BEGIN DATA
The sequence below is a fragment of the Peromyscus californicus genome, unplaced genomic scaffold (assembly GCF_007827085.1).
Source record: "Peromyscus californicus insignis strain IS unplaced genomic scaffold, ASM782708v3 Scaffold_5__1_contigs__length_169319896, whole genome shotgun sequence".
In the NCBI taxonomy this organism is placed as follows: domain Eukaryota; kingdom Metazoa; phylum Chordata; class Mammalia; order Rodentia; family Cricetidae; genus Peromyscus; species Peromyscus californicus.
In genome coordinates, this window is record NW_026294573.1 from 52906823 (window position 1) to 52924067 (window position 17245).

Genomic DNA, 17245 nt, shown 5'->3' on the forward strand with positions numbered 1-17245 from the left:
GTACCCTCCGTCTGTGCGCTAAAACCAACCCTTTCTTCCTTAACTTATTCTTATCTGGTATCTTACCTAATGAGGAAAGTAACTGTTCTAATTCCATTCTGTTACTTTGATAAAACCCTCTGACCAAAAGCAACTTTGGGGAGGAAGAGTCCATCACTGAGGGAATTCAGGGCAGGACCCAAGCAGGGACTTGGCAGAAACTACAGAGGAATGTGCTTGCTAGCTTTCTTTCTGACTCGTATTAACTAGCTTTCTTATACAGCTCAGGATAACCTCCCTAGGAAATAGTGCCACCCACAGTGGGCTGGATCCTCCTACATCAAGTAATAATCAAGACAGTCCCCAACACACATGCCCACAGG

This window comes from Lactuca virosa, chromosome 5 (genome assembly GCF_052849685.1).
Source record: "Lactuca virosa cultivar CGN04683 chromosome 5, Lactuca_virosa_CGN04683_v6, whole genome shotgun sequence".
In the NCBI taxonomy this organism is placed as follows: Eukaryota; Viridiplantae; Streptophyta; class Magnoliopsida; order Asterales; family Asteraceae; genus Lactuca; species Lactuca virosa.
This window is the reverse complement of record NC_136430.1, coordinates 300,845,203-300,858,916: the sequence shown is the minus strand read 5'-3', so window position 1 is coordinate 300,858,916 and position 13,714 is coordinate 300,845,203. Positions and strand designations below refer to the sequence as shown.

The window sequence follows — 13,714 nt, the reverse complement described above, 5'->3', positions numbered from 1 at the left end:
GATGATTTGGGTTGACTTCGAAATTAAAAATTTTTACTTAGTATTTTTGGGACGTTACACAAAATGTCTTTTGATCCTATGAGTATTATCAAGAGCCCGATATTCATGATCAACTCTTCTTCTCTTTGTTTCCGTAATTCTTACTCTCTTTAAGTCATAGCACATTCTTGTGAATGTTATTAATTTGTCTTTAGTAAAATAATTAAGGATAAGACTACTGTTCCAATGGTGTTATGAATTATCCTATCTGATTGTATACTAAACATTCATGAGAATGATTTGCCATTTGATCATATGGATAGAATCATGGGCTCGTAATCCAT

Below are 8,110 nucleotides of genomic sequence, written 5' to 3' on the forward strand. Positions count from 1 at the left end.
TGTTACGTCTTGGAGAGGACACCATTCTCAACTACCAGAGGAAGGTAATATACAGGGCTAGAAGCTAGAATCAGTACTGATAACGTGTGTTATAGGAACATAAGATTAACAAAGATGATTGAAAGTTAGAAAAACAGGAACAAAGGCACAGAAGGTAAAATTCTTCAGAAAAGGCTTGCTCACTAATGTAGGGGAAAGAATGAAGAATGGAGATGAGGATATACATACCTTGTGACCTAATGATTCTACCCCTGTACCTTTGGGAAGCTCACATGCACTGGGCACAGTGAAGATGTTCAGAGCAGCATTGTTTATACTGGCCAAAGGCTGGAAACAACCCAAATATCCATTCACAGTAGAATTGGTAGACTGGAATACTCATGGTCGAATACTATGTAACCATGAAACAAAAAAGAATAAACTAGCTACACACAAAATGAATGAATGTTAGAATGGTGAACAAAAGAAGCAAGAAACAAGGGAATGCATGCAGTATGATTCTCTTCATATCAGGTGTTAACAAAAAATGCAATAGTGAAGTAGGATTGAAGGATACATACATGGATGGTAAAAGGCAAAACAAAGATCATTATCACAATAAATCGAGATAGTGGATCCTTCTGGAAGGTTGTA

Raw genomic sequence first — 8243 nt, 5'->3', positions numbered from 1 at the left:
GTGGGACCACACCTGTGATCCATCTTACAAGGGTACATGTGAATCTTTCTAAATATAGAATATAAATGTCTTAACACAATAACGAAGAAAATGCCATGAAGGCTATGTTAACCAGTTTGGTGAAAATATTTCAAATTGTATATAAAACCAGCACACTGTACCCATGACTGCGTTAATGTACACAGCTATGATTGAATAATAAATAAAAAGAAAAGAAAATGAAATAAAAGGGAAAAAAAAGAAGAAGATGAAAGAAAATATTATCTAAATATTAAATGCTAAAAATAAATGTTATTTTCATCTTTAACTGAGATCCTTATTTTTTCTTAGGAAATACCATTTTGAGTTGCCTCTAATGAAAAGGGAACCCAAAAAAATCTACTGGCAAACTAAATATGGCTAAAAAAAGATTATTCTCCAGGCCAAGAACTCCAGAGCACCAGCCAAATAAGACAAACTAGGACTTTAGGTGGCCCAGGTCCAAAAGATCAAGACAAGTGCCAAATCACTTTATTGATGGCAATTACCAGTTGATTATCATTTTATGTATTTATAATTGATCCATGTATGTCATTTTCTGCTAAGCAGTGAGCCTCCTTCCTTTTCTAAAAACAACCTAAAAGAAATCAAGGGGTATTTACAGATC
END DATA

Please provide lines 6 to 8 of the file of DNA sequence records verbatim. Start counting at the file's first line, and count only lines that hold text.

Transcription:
GTACCCTCCGTCTGTGCGCTAAAACCAACCCTTTCTTCCTTAACTTATTCTTATCTGGTATCTTACCTAATGAGGAAAGTAACTGTTCTAATTCCATTCTGTTACTTTGATAAAACCCTCTGACCAAAAGCAACTTTGGGGAGGAAGAGTCCATCACTGAGGGAATTCAGGGCAGGACCCAAGCAGGGACTTGGCAGAAACTACAGAGGAATGTGCTTGCTAGCTTTCTTTCTGACTCGTATTAACTAGCTTTCTTATACAGCTCAGGATAACCTCCCTAGGAAATAGTGCCACCCACAGTGGGCTGGATCCTCCTACATCAAGTAATAATCAAGACAGTCCCCAACACACATGCCCACAGG

This window comes from Lactuca virosa, chromosome 5 (genome assembly GCF_052849685.1).
Source record: "Lactuca virosa cultivar CGN04683 chromosome 5, Lactuca_virosa_CGN04683_v6, whole genome shotgun sequence".